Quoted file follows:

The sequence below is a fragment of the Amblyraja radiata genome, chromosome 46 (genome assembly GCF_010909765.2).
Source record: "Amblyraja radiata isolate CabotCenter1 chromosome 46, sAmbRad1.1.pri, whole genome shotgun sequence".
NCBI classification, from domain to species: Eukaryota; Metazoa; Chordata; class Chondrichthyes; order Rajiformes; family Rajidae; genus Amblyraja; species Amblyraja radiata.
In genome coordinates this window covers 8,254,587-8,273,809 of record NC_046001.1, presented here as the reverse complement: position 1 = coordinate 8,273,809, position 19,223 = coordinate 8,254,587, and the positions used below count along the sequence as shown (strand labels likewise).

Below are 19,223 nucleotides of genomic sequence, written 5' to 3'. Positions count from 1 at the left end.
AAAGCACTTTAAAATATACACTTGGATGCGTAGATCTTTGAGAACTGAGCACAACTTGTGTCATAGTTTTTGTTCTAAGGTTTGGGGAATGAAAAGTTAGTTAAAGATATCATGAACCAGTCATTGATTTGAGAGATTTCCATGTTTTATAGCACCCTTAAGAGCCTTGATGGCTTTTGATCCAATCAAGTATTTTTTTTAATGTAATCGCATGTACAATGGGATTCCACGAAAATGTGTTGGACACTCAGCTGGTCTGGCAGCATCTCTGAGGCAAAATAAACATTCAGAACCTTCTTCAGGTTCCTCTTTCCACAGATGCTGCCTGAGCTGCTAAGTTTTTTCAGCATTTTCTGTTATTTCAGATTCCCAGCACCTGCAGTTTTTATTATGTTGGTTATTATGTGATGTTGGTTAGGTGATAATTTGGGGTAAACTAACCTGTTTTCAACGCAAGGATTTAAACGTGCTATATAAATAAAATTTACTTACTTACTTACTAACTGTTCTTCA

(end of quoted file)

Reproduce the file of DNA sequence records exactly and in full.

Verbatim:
The sequence below is a fragment of the Amblyraja radiata genome, chromosome 46 (genome assembly GCF_010909765.2).
Source record: "Amblyraja radiata isolate CabotCenter1 chromosome 46, sAmbRad1.1.pri, whole genome shotgun sequence".
NCBI classification, from domain to species: Eukaryota; Metazoa; Chordata; class Chondrichthyes; order Rajiformes; family Rajidae; genus Amblyraja; species Amblyraja radiata.
In genome coordinates this window covers 8,254,587-8,273,809 of record NC_046001.1, presented here as the reverse complement: position 1 = coordinate 8,273,809, position 19,223 = coordinate 8,254,587, and the positions used below count along the sequence as shown (strand labels likewise).

Below are 19,223 nucleotides of genomic sequence, written 5' to 3'. Positions count from 1 at the left end.
AAAGCACTTTAAAATATACACTTGGATGCGTAGATCTTTGAGAACTGAGCACAACTTGTGTCATAGTTTTTGTTCTAAGGTTTGGGGAATGAAAAGTTAGTTAAAGATATCATGAACCAGTCATTGATTTGAGAGATTTCCATGTTTTATAGCACCCTTAAGAGCCTTGATGGCTTTTGATCCAATCAAGTATTTTTTTTAATGTAATCGCATGTACAATGGGATTCCACGAAAATGTGTTGGACACTCAGCTGGTCTGGCAGCATCTCTGAGGCAAAATAAACATTCAGAACCTTCTTCAGGTTCCTCTTTCCACAGATGCTGCCTGAGCTGCTAAGTTTTTTCAGCATTTTCTGTTATTTCAGATTCCCAGCACCTGCAGTTTTTATTATGTTGGTTATTATGTGATGTTGGTTAGGTGATAATTTGGGGTAAACTAACCTGTTTTCAACGCAAGGATTTAAACGTGCTATATAAATAAAATTTACTTACTTACTTACTAACTGTTCTTCA